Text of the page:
At first, your higher education took you on a scientific path. What drew you back to the visual arts?

I studied biochemistry as first degree and later geophysics, but my passion for art has never left me. In fact, I was awarded a Master’s in visual arts, and I am currently working towards a PhD in African art history. As mentioned above, as the son of a celebrated artist I couldn’t help but develop an appreciation for art. I graduated from secondary school with distinctions in the sciences as well as in the fine art.

My love for art grew during my time at the University of Lagos. In fact, during that period, I began to show my work in some notable galleries including my first group show in 1997. In the decades that have followed I have been lucky to have the opportunity to engage in group and solo exhibitions at home and abroad. My work can be found in Nigeria at the National Gallery of Art, the Bank of Industry and the Delta State Government.

Womanhood and the female form are central to your paintings. Which woman has had the greatest influence on your life to date?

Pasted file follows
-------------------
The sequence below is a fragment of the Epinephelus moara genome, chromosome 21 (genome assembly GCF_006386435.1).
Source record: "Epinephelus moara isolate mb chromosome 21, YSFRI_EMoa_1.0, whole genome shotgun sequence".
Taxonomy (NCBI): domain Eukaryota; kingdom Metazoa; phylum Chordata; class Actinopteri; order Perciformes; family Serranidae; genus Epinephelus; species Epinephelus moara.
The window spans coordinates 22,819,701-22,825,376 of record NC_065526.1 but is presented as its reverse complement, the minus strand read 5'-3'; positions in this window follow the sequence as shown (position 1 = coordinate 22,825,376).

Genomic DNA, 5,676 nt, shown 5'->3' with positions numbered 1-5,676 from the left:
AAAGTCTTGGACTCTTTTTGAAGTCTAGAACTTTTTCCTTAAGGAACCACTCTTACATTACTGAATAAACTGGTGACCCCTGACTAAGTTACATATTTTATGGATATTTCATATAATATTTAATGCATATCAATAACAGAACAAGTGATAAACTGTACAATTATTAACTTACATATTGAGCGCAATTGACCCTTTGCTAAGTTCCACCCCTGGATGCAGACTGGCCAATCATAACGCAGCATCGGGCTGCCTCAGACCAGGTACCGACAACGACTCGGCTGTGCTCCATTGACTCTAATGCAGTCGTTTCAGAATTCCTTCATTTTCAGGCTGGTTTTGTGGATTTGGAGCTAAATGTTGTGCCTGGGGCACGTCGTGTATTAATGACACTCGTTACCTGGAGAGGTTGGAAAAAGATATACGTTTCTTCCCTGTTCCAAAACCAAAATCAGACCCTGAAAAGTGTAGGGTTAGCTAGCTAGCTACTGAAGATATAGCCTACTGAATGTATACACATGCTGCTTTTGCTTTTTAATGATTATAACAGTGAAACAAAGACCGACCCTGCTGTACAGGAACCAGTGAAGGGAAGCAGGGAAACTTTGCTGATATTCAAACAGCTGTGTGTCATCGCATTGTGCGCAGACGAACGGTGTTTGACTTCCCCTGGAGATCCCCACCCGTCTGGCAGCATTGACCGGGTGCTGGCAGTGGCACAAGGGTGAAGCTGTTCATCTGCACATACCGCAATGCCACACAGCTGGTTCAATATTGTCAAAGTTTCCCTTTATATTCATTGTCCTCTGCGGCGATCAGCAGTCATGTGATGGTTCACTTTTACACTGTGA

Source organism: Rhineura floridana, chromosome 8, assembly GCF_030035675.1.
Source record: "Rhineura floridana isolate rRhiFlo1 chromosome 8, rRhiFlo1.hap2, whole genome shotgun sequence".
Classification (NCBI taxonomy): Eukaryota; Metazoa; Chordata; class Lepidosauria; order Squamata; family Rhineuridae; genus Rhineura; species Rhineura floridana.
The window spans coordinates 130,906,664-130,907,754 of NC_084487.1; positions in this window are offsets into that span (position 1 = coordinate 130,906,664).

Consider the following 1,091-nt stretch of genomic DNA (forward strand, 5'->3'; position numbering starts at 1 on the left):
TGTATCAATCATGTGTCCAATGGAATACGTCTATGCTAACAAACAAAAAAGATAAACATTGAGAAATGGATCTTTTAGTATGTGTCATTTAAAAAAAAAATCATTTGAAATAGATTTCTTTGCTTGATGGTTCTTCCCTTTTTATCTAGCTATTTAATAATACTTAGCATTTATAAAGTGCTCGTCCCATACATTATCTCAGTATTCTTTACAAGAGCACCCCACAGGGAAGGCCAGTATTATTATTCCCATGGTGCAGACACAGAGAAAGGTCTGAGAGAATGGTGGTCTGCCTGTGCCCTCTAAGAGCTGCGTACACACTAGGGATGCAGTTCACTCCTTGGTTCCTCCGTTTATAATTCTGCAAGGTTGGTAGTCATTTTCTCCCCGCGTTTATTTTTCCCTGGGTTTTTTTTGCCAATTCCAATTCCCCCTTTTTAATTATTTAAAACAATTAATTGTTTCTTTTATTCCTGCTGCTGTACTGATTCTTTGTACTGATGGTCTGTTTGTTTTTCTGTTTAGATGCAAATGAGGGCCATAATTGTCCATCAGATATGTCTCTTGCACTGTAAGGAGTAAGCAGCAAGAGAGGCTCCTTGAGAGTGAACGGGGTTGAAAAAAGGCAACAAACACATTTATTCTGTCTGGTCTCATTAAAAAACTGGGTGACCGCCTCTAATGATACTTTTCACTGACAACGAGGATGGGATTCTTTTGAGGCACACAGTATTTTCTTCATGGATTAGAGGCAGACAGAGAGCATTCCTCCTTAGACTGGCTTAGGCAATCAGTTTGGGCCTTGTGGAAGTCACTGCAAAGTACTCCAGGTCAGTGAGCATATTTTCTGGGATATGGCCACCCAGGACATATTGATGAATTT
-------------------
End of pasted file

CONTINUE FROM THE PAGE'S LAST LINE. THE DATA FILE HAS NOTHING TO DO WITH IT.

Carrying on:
It must be my mother for her huge sacrifice and selflessness in relation to my siblings and me. Throughout, she has been my greatest cheerleader and support system.

You have won international acclaim for your work as an artist, gallerist, curator and cultural commentator. Which aspect of your work fires you up the most?

I consider myself first and foremost as an artist.  I’m happiest when I’m painting as it is a process of deep reflection for me. My solo exhibition ‘Politics of Representation’, presented by leading gallery SMO Contemporary opened recently in Lagos to great success. The exhibition centres on the elevation of Black culture and includes works that portray multiple viewpoints. It has a strong emphasis on the African female perspective as women emerge from postcolonialism to redefine their paths and counter cultural stereotypes.

Traditionally, I believe, that Western media has misrepresented or underrepresented African people and cultures. Therefore, it is critical that we build understanding of the roles of identity and culture in shaping citizenship and political representation in Nigeria and Africa.

Through your roles in the Omenka Gallery and Magazine you promote the ideas and accomplishments of established and emerging African talent. Who are the upcoming African artists that most excite you today?

Africa has a plethora of artistic talent so this is a difficult choice to make. However, amongst the upcoming artists, I will give my nod to Ken Nwadiogbu and Arinze Stanley, both from Nigeria; the Ivorian Carine Mansan; and Krubel Abebe and Tizta Berhanu, both of whom are from Ethiopia.